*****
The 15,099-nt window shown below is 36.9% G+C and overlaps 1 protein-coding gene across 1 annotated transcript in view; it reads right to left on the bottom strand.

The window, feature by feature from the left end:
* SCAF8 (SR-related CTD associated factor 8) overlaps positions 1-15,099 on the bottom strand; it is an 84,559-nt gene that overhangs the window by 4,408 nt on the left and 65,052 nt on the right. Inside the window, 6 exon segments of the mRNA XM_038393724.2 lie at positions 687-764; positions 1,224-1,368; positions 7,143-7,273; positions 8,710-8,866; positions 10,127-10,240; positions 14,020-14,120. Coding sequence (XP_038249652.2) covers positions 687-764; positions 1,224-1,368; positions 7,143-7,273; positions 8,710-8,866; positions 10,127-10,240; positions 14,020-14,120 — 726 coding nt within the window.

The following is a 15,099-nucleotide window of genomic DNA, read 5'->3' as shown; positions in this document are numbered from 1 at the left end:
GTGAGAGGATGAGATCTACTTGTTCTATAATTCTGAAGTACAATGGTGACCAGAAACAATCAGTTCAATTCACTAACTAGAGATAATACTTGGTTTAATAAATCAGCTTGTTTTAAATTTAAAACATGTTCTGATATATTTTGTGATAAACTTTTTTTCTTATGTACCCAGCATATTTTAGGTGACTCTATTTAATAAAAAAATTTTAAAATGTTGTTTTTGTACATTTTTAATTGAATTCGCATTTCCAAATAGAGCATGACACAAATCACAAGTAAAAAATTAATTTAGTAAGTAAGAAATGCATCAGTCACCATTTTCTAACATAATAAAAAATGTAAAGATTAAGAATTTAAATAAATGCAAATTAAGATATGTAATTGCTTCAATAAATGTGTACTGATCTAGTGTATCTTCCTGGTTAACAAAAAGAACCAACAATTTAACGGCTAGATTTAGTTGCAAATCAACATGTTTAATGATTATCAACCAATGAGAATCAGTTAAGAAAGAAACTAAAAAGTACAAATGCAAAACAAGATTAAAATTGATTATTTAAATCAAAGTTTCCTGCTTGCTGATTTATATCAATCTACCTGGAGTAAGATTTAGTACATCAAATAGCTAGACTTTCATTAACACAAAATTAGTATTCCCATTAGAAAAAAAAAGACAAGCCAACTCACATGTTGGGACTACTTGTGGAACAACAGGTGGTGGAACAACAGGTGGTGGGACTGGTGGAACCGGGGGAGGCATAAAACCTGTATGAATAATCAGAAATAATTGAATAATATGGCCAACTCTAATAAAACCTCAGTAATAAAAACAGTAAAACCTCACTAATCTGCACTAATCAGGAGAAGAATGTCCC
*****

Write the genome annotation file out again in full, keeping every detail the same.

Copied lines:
The 15,099-nt window shown below is 36.9% G+C and overlaps 1 protein-coding gene across 1 annotated transcript in view; it reads right to left on the bottom strand.

The window, feature by feature from the left end:
* SCAF8 (SR-related CTD associated factor 8) overlaps positions 1-15,099 on the bottom strand; it is an 84,559-nt gene that overhangs the window by 4,408 nt on the left and 65,052 nt on the right. Inside the window, 6 exon segments of the mRNA XM_038393724.2 lie at positions 687-764; positions 1,224-1,368; positions 7,143-7,273; positions 8,710-8,866; positions 10,127-10,240; positions 14,020-14,120. Coding sequence (XP_038249652.2) covers positions 687-764; positions 1,224-1,368; positions 7,143-7,273; positions 8,710-8,866; positions 10,127-10,240; positions 14,020-14,120 — 726 coding nt within the window.

The following is a 15,099-nucleotide window of genomic DNA, read 5'->3' as shown; positions in this document are numbered from 1 at the left end:
GTGAGAGGATGAGATCTACTTGTTCTATAATTCTGAAGTACAATGGTGACCAGAAACAATCAGTTCAATTCACTAACTAGAGATAATACTTGGTTTAATAAATCAGCTTGTTTTAAATTTAAAACATGTTCTGATATATTTTGTGATAAACTTTTTTTCTTATGTACCCAGCATATTTTAGGTGACTCTATTTAATAAAAAAATTTTAAAATGTTGTTTTTGTACATTTTTAATTGAATTCGCATTTCCAAATAGAGCATGACACAAATCACAAGTAAAAAATTAATTTAGTAAGTAAGAAATGCATCAGTCACCATTTTCTAACATAATAAAAAATGTAAAGATTAAGAATTTAAATAAATGCAAATTAAGATATGTAATTGCTTCAATAAATGTGTACTGATCTAGTGTATCTTCCTGGTTAACAAAAAGAACCAACAATTTAACGGCTAGATTTAGTTGCAAATCAACATGTTTAATGATTATCAACCAATGAGAATCAGTTAAGAAAGAAACTAAAAAGTACAAATGCAAAACAAGATTAAAATTGATTATTTAAATCAAAGTTTCCTGCTTGCTGATTTATATCAATCTACCTGGAGTAAGATTTAGTACATCAAATAGCTAGACTTTCATTAACACAAAATTAGTATTCCCATTAGAAAAAAAAAGACAAGCCAACTCACATGTTGGGACTACTTGTGGAACAACAGGTGGTGGAACAACAGGTGGTGGGACTGGTGGAACCGGGGGAGGCATAAAACCTGTATGAATAATCAGAAATAATTGAATAATATGGCCAACTCTAATAAAACCTCAGTAATAAAAACAGTAAAACCTCACTAATCTGCACTAATCAGGAGAAGAATGTCCC